“We have no real democracy at the present time, because again and again the people have voted for decisive action, yet again and again their will has been thwarted by obstruction in the talking shop at Westminster. Democracy only begins when the will of the people is carried out.”
Sir Oswald Mosley, 1931
One of my all-time favourite fictional stories about the nature of political belief is Flannery O’Connor’s The Barber, published in 1948. This remarkable short story, written when O’Connor was just 20 years old, follows a number of interactions in the life of George Rayber, a college professor who decides to visit a new barber just prior to a governor’s election. Rayber is a typical liberal, blindly convinced of his progressive beliefs and his own intellectual powers. In contrast to Rayber, the Barber and his other customers are supporters of the racial status quo. As Rayber sits for a shave, and discussion moves to the election, the interaction between college professor and barber becomes a masterful allegory for competing political philosophies and behaviors. Rayber finds himself arguing with an audience that is grounded in reality, immune to abstraction, and who seem to understand the economic interests he has in the election better than he does. It is the Barber who repeatedly reminds the conceited, and self-deceiving, college professor to really “think” and to use his “horse sense” rather than blindly follow progressive fantasies and intellectual fashions. Rayber, incensed by the reactionary views of the Barber, is nevertheless unable to offer an articulate, factual rebuttal, sitting mute and angry. Frustrated and embarrassed by someone he sees as an ignorant bigot, he then neurotically spends the night writing a “systematic analysis” for why voting for his candidate is a good idea, and plans to confront the Barber with it before the election. The story reaches a climax when Rayber finally gives his impromptu lecture in the barbershop, is greeted with laughter and derision, and subsequently lashes out by punching the Barber — confirming, with his violent loss of self-control, his own ideological, intellectual and personal defeat.
Although it’s been noted by biographers that she enjoyed “racist jokes,” O’Connor was politically ambiguous and her precise intentions in this story went with her to the grave when she died of lupus aged 39. In this case, however, I subscribe to the school of formalist criticism in that I see The Barber as possessing a life and existence beyond its author and her intentions. Regardless of what O’Connor intended, or how other critics have interpreted it, the story remains one of the most profound and succinct fictional portrayals of modern left-liberalism. We know, for instance, from several scientific studies that although leftists believe themselves to be agents of rationality they are in fact more likely than Rightists to be swayed by emotion. They are also prone to weaker levels of emotional regulation and to “extreme acts of solidarity … with groups to which they do not belong originally.” The ongoing tragicomic presence of Antifa, recently filmed screaming “Nazi” at a milquetoast female conservative approaching her eighties, and the growing culture of censorship, are surely proof that the spirit of George Rayber is alive and well. The Left continues to evade debate, forfeiting argument in order to punch the “ignorant” in the smug belief that the Left, and the Left alone, are both intellectually and morally correct.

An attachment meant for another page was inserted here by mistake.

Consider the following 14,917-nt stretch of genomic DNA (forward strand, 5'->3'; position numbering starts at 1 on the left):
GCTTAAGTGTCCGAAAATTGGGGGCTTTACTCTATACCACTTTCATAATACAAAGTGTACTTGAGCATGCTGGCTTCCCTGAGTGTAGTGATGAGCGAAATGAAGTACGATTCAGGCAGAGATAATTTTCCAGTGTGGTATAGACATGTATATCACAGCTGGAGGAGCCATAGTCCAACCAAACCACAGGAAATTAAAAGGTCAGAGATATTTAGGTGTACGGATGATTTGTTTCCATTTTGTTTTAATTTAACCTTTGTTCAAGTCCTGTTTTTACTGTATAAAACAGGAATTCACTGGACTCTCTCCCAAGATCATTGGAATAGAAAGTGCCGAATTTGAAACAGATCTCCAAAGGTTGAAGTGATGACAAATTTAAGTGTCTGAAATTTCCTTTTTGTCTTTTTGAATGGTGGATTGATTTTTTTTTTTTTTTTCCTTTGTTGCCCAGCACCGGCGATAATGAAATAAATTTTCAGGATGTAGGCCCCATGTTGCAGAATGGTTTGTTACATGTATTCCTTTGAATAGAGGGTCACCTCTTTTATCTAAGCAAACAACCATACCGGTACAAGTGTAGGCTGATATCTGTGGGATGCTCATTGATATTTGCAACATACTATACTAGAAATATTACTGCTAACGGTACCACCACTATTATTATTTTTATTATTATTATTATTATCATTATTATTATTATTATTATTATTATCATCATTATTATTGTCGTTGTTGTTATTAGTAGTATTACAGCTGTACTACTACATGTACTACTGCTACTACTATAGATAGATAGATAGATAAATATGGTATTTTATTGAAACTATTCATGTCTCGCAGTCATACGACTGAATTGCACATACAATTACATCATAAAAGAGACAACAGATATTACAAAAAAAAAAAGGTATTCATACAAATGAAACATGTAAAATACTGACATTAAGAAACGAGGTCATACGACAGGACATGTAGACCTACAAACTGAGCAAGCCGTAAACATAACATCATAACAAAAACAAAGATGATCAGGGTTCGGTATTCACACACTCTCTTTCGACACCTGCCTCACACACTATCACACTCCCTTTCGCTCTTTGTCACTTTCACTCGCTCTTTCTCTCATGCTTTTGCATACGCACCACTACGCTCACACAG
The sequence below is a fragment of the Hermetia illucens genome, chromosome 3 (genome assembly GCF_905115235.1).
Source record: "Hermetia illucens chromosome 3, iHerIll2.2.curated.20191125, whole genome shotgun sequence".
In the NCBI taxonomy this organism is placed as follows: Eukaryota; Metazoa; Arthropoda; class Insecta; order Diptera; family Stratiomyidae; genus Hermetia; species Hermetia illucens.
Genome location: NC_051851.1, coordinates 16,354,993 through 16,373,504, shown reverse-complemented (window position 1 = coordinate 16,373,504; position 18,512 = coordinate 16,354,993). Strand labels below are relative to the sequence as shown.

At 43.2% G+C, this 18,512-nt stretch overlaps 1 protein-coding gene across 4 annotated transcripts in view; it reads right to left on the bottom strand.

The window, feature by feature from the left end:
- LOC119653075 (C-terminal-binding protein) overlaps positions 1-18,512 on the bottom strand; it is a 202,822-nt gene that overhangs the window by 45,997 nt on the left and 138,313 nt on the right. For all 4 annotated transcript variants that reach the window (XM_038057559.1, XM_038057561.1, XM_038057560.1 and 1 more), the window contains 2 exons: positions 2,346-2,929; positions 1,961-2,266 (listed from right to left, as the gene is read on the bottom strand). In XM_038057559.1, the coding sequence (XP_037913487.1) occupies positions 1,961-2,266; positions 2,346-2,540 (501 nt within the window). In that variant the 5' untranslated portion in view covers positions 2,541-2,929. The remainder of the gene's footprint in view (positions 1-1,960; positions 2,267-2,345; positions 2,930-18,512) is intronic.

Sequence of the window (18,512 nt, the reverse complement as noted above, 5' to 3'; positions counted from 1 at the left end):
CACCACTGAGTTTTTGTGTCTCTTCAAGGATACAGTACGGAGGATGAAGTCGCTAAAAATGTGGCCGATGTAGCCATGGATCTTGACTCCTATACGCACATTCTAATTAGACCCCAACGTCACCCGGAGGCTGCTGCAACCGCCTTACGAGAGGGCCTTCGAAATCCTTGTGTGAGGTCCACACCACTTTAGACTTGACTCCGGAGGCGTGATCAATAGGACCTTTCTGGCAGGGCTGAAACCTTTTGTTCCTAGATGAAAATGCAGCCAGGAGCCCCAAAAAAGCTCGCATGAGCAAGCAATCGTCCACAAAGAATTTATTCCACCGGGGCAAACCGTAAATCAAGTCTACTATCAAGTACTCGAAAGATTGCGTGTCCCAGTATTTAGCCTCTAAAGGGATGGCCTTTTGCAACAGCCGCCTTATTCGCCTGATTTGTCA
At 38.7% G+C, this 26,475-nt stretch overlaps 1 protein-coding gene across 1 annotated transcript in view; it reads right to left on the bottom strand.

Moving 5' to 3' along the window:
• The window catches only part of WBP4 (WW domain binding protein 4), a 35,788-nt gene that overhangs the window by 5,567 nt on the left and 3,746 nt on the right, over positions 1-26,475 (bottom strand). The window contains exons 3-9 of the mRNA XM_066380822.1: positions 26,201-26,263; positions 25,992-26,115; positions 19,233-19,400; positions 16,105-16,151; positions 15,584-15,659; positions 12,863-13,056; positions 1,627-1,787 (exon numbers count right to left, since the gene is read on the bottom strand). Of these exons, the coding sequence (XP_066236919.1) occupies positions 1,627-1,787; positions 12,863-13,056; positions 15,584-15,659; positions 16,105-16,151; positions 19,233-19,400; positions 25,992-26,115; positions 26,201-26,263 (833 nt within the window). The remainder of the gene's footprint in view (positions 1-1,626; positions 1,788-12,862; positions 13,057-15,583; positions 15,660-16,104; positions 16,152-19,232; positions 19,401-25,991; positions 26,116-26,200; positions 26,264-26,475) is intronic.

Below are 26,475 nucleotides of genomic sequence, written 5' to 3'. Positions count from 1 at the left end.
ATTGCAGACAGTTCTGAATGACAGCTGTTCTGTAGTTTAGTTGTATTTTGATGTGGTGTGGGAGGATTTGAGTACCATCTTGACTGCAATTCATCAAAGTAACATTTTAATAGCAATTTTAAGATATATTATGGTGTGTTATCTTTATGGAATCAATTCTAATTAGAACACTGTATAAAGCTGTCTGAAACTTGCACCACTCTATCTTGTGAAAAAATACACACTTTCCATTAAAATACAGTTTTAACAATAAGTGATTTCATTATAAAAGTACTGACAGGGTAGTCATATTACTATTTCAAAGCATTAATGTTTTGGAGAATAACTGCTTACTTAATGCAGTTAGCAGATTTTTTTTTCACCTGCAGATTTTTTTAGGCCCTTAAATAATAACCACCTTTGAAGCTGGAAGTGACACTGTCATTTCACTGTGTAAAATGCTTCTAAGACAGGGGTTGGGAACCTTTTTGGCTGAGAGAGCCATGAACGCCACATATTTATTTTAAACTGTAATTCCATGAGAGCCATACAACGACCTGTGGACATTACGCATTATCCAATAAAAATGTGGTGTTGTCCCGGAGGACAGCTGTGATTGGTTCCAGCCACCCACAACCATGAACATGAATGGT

This smugness, and the inability to accept defeat even when it’s right in front of them, has typified the actions of the left-liberal elite in relation to both Donald Trump and Brexit. When the Mueller Report, a kind of modern day Democrat version of Rayber’s “systematic analysis,” provoked all the laughter and derision it deserved, the Democrat’s simply dusted themselves off and “punched” the GOP with a new set of outlandish claims concerning Trump and Ukraine. Similarly, when Britain voted to leave the European Union, the left-liberal elite “punched” the British public by blocking Brexit legislation, dodging a proposed general election, and then accusing Boris Johnson of inciting violence against them. Irony is often lost on the Left, but they have a talent for inadvertently producing it.
I must make myself clear. I am ambiguous about the actual meaning of Brexit. I firmly believe that the day after Brexit there will be violence in the streets, chaos in hospitals, resources and infrastructure will be stretched to breaking point, and government will be totally ineffective. Britain will be a disaster. But this will also be the case the day before Brexit, just as it has been the case in Britain ever since the multicultural project was embarked upon. Britain’s most pressing crisis has little or nothing to do with a series of transnational treaties binding it to other European member states. Britain has already imbibed the most potent of toxins, globalism and multiculturalism, and these toxins will remain in the system with or without supervision or government from Brussels. My point is that Brexit will not cure Britain of any of its ills. It will not stop or slow immigration, it will not halt cultural decline or the march of Cultural Marxism, it will not stop Britain being ruled by elites far removed from the life and environment of the everyday Briton. More than a departure from European bureaucracy, Britain needs a new departure from itself.
That being said, of course I support the national principle and the idea that the British should be self-governing. I am, all things considered, a Brexiteer, and someone who believes that Britain should have the “cleanest break” possible from the EU system. But we must place all such rhetoric in context, and it is this context that reveals the circus in Westminster to be a particularly banal form of treason.
Brexit’s Immigration Paradox
The ethno-nationalist looks at the Brexit debate and what does he see? He sees a choice between the migrant-welcoming EU globalist behemoth and … what? For a start, he sees “the most ethnically diverse” British government in history, led by a Prime Minister whose first act in office was to rule out setting any limits on the numbers of immigrants flooding Britain. This places Brexit voters in something of a quandary because the primary motivation for the Brexit vote was concern about immigration (see the excellent research of University of Kent’s Matthew Goodwin). What they are now faced with is a Brexit that won’t do anything to change immigration other than reduce the numbers of Poles and increase the numbers of Indians, Pakistanis and others from the Third World. As The Economist put it in February, “Europeans in Britain are packing up. The rest of the world is moving in.”